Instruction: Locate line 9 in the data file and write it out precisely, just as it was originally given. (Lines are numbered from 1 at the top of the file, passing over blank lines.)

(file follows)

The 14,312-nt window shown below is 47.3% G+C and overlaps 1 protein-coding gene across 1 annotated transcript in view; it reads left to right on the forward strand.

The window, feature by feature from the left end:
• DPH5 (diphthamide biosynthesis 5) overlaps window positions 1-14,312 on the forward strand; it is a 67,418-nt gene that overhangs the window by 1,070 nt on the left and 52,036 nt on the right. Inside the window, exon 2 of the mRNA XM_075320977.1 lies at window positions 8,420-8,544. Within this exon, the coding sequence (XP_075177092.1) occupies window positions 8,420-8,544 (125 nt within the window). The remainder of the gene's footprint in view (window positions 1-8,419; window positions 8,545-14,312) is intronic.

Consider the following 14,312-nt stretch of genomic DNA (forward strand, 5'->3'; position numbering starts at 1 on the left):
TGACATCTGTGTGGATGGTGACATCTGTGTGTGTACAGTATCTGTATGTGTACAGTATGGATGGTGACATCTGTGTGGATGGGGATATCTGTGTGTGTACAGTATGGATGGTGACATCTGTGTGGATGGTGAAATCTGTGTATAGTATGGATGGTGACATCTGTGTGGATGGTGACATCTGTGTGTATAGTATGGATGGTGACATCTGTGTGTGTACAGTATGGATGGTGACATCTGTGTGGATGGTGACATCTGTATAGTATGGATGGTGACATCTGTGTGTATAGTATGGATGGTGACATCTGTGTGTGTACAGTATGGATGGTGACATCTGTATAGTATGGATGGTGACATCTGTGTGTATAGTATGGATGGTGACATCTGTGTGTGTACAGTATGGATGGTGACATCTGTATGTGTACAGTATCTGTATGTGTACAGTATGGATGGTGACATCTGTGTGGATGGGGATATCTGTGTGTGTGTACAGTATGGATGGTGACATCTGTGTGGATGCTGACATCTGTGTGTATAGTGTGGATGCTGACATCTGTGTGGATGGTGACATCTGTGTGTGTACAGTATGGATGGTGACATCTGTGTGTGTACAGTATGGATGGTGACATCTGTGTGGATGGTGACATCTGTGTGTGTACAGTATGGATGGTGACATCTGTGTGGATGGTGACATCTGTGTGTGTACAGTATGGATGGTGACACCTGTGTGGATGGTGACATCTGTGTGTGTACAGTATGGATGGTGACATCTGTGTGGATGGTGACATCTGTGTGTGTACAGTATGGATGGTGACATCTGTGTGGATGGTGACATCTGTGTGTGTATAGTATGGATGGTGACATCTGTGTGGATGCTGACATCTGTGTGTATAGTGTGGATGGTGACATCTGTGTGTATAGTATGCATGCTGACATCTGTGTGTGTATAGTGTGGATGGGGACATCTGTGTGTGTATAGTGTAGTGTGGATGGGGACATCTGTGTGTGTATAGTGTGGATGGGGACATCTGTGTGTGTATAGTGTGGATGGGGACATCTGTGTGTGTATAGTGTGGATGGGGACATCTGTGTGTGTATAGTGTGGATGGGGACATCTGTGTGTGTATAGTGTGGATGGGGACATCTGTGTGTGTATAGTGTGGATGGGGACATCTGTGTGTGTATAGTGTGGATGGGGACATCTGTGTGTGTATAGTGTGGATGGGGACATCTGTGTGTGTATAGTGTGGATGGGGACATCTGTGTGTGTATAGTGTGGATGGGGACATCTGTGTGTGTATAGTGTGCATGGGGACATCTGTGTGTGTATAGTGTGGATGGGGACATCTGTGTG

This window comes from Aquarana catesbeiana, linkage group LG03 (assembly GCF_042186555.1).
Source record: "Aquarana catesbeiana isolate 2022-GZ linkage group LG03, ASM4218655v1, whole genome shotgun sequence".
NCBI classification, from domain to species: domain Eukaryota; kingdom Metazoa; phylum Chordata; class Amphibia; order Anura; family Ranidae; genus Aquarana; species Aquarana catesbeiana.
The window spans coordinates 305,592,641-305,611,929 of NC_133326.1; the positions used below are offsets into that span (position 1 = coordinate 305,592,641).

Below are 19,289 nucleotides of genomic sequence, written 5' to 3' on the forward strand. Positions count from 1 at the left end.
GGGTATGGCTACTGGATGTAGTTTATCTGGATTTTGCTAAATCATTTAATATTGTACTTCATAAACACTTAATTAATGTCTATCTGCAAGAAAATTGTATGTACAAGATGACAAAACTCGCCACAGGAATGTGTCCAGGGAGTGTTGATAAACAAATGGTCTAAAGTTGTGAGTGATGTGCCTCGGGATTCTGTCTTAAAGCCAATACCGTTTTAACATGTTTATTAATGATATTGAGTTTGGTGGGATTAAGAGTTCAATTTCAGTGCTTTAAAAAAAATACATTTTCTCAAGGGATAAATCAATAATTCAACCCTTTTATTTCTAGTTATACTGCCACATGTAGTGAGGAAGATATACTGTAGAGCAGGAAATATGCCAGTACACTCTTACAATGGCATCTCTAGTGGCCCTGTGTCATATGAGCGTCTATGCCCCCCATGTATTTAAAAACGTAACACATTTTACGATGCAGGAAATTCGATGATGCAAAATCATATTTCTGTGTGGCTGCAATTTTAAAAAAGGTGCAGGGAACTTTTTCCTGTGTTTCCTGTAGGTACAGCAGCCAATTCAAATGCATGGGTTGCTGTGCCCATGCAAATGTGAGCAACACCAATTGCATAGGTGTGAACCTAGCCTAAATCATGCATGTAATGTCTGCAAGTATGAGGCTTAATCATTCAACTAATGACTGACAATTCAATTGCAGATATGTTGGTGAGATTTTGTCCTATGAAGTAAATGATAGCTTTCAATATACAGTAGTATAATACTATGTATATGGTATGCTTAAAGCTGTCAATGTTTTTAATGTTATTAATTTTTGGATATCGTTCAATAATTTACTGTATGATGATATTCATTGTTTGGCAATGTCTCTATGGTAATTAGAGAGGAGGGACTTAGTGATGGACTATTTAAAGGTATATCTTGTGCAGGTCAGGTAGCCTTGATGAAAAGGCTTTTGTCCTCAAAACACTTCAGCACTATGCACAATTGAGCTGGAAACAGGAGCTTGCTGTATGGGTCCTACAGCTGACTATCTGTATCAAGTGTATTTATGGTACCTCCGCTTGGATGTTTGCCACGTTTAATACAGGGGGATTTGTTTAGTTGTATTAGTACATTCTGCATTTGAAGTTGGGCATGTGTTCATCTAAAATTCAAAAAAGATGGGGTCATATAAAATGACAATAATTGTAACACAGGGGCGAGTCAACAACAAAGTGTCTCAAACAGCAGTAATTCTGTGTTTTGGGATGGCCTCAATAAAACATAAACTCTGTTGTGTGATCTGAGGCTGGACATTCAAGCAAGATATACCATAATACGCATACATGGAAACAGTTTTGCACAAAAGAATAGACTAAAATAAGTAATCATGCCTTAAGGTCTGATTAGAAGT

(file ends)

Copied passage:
The window spans coordinates 305,592,641-305,611,929 of NC_133326.1; the positions used below are offsets into that span (position 1 = coordinate 305,592,641).